Here Comes the Grief, Little Darling

There I was, mid-day, in the grocery store, really excited to get plantains. I don't know what it is, but I've been obsessed with plantains ever since I was a kid. I am Haitian, so having plantains everyday is probably my birthright.


As I approached the plantain stand though, a fellow human was taking the last one. And, immediately -- tears started welling up; I felt incredibly defeated and frustrated, and wanted to go straight home. My mind started playing "Here comes the grief, little darling," to the tune of The Beatles' Here Comes the Sun...

...which is actually a hopeful song, but I love that my mind was able to quickly switch the lyrics in that moment. It's tough when we're just trying to live our lives -- running errands, spending time with loved ones, exercising, reading, watching a silly show -- when randomly (it seems), our bodies start experiencing a somewhat intense emotional reaction.


I think this happens because we're typically running around, sometimes working, and if we're parents, taking care of our children, that when difficult experiences and emotions arise, there's no time to pause, reflect, write, process with others, cry.


Many of us, due to lack of time and energy, or due to ignorance, don't or can't make time for emotional self-care. We spend a lot of time suppressing, repressing, avoiding and so the emotions must come out during another moment; most times it's at an inappropriate moment, like at the grocery store, when I just wanted to get plantains.


Plantains are heaven, OK! My favorite lately is to do a sauce of ghee + thyme + cardamom + black pepper, and put that all over boiled green plantains and broccolini. My goodness. The best! And, so simple! Ooh, and if you like spice -- cayenne pepper too!


Anywho. Back on task! I actually think that Here Comes the Sun is a perfect metaphor. Because when sadness arises, or annoyance or anger, or tears stream down our faces as we're watching A Quiet Place (for example), it's the perfect time to pause, breathe, and add some healing sunshine.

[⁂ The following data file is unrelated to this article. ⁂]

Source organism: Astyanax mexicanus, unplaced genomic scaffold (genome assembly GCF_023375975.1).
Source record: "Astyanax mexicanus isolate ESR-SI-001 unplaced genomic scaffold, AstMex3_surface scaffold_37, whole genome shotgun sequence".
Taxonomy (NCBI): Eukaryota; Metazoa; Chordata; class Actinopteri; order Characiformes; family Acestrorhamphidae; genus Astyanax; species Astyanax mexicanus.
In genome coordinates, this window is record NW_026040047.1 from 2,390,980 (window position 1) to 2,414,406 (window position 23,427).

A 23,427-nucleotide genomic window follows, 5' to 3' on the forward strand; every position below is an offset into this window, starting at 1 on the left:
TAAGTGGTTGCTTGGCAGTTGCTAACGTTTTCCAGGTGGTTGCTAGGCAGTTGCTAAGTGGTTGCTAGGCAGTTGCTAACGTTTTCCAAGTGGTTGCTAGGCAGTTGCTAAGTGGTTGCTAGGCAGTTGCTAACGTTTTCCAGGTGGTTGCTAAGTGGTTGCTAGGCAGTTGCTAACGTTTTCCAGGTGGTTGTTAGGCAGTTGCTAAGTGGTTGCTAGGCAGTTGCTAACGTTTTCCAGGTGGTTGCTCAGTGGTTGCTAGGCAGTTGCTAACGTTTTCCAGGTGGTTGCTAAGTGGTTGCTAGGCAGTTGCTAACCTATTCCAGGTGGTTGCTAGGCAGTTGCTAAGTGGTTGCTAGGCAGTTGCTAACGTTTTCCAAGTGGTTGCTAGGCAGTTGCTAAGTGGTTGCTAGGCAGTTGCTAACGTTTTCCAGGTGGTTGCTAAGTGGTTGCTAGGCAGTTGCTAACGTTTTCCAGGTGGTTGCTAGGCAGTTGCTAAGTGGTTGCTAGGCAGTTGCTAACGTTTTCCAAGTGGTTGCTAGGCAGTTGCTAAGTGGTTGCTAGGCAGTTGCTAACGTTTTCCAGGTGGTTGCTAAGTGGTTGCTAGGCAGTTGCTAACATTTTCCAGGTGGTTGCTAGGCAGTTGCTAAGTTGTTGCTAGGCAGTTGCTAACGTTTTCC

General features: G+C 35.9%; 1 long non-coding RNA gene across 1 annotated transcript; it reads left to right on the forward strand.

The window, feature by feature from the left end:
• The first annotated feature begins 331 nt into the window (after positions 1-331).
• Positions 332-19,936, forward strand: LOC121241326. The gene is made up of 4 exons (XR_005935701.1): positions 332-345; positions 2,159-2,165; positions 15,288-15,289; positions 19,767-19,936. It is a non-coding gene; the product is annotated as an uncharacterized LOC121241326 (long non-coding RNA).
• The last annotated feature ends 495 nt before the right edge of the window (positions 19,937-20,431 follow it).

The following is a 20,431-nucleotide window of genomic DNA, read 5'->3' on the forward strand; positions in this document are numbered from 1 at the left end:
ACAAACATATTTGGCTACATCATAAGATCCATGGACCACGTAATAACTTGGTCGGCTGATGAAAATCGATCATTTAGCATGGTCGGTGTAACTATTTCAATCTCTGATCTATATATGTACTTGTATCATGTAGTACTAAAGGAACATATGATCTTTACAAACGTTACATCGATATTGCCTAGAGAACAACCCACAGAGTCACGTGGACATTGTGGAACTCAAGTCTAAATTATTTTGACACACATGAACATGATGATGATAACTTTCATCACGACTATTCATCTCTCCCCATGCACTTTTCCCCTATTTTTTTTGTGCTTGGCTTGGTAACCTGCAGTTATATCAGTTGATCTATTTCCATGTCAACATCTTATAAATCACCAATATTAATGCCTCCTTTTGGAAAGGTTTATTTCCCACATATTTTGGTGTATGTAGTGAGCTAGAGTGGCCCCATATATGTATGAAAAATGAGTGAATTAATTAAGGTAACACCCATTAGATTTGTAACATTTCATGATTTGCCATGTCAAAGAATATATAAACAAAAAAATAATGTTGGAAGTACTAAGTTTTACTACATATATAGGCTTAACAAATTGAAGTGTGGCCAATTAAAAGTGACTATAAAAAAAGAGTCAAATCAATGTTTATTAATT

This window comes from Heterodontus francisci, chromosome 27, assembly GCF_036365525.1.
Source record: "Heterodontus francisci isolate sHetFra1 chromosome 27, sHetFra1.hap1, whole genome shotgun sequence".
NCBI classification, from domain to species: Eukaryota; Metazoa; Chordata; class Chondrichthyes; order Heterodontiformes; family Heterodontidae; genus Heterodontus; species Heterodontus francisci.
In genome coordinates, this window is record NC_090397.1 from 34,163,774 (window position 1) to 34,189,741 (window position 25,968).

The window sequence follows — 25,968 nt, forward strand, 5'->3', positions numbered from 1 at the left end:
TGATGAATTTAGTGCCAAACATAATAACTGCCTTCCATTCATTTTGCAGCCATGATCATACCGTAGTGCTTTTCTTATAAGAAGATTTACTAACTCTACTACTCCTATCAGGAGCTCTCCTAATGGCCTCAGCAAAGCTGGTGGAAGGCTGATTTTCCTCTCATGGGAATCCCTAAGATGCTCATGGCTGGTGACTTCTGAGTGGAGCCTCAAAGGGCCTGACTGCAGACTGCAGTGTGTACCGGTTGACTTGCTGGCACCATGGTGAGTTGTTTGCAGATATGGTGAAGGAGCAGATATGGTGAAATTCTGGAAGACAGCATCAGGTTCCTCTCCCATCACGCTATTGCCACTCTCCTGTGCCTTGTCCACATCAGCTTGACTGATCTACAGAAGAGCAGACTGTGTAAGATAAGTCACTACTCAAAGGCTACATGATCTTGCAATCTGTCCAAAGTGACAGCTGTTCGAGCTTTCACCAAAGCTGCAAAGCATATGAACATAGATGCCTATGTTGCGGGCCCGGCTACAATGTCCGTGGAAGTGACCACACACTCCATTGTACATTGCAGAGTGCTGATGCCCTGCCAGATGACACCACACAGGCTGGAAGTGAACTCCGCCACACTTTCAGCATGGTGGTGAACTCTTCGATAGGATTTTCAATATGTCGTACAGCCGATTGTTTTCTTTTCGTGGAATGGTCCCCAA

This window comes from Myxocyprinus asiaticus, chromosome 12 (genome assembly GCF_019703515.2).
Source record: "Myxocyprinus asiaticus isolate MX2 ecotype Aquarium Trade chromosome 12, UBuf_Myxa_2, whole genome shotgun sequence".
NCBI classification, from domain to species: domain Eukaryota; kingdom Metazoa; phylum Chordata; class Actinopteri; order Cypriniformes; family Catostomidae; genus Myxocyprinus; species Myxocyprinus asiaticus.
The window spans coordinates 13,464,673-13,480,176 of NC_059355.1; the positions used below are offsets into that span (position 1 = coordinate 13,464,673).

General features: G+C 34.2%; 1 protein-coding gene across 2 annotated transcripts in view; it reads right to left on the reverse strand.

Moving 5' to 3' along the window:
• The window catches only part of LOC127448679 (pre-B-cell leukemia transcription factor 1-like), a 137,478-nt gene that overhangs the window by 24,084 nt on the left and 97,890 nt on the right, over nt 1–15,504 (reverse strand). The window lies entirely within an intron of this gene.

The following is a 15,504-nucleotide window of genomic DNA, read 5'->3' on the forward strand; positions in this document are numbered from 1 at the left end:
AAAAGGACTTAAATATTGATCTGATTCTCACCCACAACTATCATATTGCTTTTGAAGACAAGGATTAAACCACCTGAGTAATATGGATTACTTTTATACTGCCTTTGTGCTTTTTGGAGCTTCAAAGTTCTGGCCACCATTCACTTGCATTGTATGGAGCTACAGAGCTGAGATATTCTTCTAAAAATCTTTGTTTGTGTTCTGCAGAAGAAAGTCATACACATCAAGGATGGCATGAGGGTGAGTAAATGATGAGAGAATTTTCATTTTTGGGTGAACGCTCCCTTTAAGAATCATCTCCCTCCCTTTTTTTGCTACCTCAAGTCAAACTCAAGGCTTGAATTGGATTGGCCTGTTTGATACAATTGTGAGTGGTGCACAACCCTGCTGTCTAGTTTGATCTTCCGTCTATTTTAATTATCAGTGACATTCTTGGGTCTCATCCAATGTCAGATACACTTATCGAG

Here comes the self-support, the self-friendship, the self-parenting, the self-hugs, the asking others for help. Here comes the difficult experience, and also, here comes the healing balm.


What is your healing balm? Do you know what you need when difficult emotions show up? For me, my go to forever and always it seems is self-compassion/self-kindness first, and then coming up with a plan.


That looks like hey Sarah, I see you. I'm here. I've got you. We can get through this, and the plan could be -- can I go to another grocery store? Can I buy other fruits and vegetables? Can I ask someone to go check out other stores in the area to see if they can find what I need?


When there's more time and quiet, I might reflect on what's underneath these emotions. I think I felt some sadness because I couldn't find plantains, but maybe it's deeper. Maybe not finding plantains is a reminder that I don't feel that I have a lot of control around this time, and being able to make plantains for myself was a way for me to feel that at least I have some control over something in that moment.


And again, whatever the deeper reason -- what kind of self and other-support do I need? How can I get those needs met? And, what's a continued emotional coping plan that I can practice daily? What kind of caring thoughts do I need to have? What kind of behaviors do I need to engage in (e.g., listening to the birds, connecting to nature, going on walks, listening to calm, relaxing music, talking to loved ones more consistently, saying no to what doesn't serve so that we can say yes to what does serve, listening to others who have been through traumas and have continued to survive and thrive)?


I hope this helps. May you always have access to soothing music. May your mind and your community shower you with kind, loving, understanding words always. May you feel held.

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